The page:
Monday, June 21, 2010

Long Tailed Meadowlark or Military Starling

The one thing John and I have noticed living in the Falklands is the lack of birdsong in our gardens. We do have birds, Meadowlarks, thrushes, sparrows and finches, plus the giant turkey vultures and caracaras and yet there is very little sound from them. Now it could be that the wind takes the noise away before we hear it which is likely but telephone calls back home reinforce the lack of sound here as I can so clearly hear the birds in my parents garden singing their hearts out. Yesterday I put out some left over porridge that we had for breakfast and the garden was soon alive with the Meadowlark above. From behind this bird looks fairly dull and traditional, but as it turns around you are bombarded with its bright almost fluorescent chest.

These pictures have not been enhanced other than lightening the odd picture. Their chests really are that bright orange red colour.

Euan helped me to clean the dining room window and spread out some bread in the back garden so I could try to take some photos of them. All of these pictures have been taken through a pane of glass so please excuse the slightly fuzzy edges to some of them.

We probably had over a dozen birds in the garden within seconds of us coming in and shutting the back door. With several inches of snow on the ground I suspect they are fairly hungry.

According to my wildlife book, the Meadowlark is restricted to the Falkland Islands, although there is another race found in Southern South America. They stand about 4-5 inches tall and measure around 9.6-10 inches long. The male has a deep vermilion breast and throat and red lores extending into an off white eye stripe. The bill is heavy and pointed, appearing oversized in relation to head. The female in comparison have a much paler red breast, generally lighter plumage and is slightly smaller than the male. Juveniles are ghost images of the female. They take a variety of food, including earthworms, caterpillars, larvae, pupae and marine invertebrates such as amphipods. The females are soley responsible for collecting and feeding the young, often stockpiling food before taking it to the nest. The most the male does apparently is to visit the nest to remove droppings!! They are supposed to be very territorial and isolated during breeding season but become one happy family through the winter.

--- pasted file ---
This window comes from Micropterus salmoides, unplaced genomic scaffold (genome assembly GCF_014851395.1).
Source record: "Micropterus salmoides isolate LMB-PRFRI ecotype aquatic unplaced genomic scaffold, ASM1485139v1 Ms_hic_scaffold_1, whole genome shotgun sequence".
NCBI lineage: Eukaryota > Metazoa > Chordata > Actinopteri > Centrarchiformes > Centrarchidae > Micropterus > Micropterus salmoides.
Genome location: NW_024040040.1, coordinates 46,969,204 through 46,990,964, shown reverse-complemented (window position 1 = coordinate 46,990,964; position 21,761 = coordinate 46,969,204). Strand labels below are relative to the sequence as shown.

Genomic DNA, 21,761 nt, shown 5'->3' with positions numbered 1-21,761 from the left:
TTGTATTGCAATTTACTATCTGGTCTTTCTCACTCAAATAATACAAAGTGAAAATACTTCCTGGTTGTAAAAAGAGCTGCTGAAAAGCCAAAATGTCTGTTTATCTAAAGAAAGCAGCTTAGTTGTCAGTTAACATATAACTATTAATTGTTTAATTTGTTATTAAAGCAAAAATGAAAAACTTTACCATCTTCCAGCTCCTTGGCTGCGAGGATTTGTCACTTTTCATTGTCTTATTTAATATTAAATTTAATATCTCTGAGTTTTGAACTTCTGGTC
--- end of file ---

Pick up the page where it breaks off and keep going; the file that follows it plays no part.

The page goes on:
This bird, a Falkland Thrush was rather stroppy and spent most of its time chasing away
the military starlings. It would have been better off just eating the bread as it seemed to waste so much energy chasing everyone around.

Most of the birds just waited till it hopped over the fence chasing someone and then went back to eating the bread. I think the one below was either a female or a juvenile as it was alot paler than the rest.

As we sat and watched we were treated to the beautiful rainbow below. We have had a lot of rainbows over the last week. They seem to start of very faded, ramp it up to full brightness and then disappear in around five minutes.

Somebody else enjoyed watching the birds in the garden too even if it did mean I had to clean my window of nose prints once I was done!

There was lots of squeaking and excited yips from my boy. There is nothing wrong with his eye sight even though his hearing has gone.

So another bird to add to our Falkland Island collection. I still need to get a really descent picture of the very ugly turkey vultures. They have taken to sitting on the house roofs recently to try and get some warmth off the tiles. I cannot seem to find any love for the creatures and find them rather threatening at times, especially when they gather in groups.
Hope everyone is well, stay safe love Helen

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